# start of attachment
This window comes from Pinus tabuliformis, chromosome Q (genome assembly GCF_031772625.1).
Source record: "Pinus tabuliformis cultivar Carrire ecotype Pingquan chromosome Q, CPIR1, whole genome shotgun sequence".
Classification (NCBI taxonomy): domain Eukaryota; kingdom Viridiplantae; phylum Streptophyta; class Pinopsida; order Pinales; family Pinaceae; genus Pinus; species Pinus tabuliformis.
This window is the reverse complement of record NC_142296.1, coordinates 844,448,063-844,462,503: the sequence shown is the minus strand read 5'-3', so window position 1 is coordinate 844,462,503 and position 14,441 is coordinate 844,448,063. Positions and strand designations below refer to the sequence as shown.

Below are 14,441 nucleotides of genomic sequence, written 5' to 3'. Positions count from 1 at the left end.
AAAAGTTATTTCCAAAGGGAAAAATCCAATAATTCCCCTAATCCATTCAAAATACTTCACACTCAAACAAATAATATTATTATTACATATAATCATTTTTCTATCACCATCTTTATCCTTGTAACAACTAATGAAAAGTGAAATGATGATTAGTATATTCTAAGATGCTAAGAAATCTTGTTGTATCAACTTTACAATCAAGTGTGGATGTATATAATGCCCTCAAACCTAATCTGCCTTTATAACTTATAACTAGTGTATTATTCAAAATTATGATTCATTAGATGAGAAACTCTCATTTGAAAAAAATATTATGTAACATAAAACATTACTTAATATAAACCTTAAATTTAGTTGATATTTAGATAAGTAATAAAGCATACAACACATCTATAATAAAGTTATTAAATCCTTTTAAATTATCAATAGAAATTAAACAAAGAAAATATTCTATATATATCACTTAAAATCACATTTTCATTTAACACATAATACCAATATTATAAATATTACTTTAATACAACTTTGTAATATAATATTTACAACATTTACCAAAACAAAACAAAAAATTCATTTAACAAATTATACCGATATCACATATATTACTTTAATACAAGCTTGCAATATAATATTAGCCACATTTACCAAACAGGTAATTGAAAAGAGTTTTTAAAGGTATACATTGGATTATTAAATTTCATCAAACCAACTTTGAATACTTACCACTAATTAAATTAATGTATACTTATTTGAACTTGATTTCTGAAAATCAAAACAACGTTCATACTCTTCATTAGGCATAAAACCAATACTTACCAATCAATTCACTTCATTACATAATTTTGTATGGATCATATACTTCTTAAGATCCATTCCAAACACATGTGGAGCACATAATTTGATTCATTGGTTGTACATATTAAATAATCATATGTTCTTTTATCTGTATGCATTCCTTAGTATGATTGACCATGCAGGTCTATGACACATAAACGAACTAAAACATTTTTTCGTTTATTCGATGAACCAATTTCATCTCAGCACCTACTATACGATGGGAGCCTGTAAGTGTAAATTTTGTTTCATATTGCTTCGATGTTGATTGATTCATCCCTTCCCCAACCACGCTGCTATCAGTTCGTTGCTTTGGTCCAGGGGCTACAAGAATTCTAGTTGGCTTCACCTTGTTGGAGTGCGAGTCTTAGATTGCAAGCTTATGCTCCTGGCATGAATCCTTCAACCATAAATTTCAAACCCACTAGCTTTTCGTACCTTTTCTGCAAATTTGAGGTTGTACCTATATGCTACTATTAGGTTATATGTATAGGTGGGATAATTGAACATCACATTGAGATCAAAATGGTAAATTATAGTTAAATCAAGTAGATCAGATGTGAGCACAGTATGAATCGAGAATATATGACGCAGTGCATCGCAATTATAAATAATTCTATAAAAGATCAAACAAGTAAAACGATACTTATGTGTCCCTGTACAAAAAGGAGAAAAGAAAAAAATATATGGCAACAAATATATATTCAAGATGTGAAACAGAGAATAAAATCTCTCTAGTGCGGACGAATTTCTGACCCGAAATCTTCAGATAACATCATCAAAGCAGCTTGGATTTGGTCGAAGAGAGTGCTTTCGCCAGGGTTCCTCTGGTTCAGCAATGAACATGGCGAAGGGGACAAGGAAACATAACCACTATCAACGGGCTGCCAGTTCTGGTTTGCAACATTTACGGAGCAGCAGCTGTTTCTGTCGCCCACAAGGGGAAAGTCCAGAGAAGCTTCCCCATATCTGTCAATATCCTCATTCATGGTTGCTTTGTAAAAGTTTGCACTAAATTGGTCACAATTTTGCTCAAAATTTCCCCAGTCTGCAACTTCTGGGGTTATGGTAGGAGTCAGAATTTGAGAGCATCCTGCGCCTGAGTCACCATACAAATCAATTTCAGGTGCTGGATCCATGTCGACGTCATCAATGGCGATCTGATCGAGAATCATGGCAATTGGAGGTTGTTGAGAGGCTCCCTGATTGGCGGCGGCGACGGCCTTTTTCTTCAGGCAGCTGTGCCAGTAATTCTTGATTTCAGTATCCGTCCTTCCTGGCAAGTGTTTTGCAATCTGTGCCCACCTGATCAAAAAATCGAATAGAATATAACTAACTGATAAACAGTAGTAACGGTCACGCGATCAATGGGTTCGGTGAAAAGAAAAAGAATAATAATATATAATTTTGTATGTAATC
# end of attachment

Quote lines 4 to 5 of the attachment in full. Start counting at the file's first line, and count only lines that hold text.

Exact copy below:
This window is the reverse complement of record NC_142296.1, coordinates 844,448,063-844,462,503: the sequence shown is the minus strand read 5'-3', so window position 1 is coordinate 844,462,503 and position 14,441 is coordinate 844,448,063. Positions and strand designations below refer to the sequence as shown.

Below are 14,441 nucleotides of genomic sequence, written 5' to 3'. Positions count from 1 at the left end.